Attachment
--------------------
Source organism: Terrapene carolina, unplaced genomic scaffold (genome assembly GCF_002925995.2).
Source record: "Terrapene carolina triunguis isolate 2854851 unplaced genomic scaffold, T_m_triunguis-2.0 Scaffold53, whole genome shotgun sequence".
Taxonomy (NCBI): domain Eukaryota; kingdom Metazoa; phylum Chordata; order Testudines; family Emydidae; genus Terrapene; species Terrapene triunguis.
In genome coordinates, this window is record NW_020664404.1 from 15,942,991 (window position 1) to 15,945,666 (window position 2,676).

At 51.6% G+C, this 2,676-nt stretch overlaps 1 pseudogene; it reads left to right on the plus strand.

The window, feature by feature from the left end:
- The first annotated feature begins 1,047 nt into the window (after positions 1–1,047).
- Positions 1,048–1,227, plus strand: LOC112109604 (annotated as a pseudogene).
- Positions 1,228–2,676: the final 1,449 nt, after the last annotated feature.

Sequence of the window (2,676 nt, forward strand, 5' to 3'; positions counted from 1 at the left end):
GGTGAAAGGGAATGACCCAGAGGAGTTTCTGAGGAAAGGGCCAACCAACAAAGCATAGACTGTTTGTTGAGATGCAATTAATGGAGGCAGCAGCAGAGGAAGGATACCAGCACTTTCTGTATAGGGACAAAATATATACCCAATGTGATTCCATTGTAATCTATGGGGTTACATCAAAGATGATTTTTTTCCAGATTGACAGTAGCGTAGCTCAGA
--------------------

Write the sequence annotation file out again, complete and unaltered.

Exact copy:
Source organism: Terrapene carolina, unplaced genomic scaffold (genome assembly GCF_002925995.2).
Source record: "Terrapene carolina triunguis isolate 2854851 unplaced genomic scaffold, T_m_triunguis-2.0 Scaffold53, whole genome shotgun sequence".
Taxonomy (NCBI): domain Eukaryota; kingdom Metazoa; phylum Chordata; order Testudines; family Emydidae; genus Terrapene; species Terrapene triunguis.
In genome coordinates, this window is record NW_020664404.1 from 15,942,991 (window position 1) to 15,945,666 (window position 2,676).

At 51.6% G+C, this 2,676-nt stretch overlaps 1 pseudogene; it reads left to right on the plus strand.

The window, feature by feature from the left end:
- The first annotated feature begins 1,047 nt into the window (after positions 1–1,047).
- Positions 1,048–1,227, plus strand: LOC112109604 (annotated as a pseudogene).
- Positions 1,228–2,676: the final 1,449 nt, after the last annotated feature.

Sequence of the window (2,676 nt, forward strand, 5' to 3'; positions counted from 1 at the left end):
GGTGAAAGGGAATGACCCAGAGGAGTTTCTGAGGAAAGGGCCAACCAACAAAGCATAGACTGTTTGTTGAGATGCAATTAATGGAGGCAGCAGCAGAGGAAGGATACCAGCACTTTCTGTATAGGGACAAAATATATACCCAATGTGATTCCATTGTAATCTATGGGGTTACATCAAAGATGATTTTTTTCCAGATTGACAGTAGCGTAGCTCAGA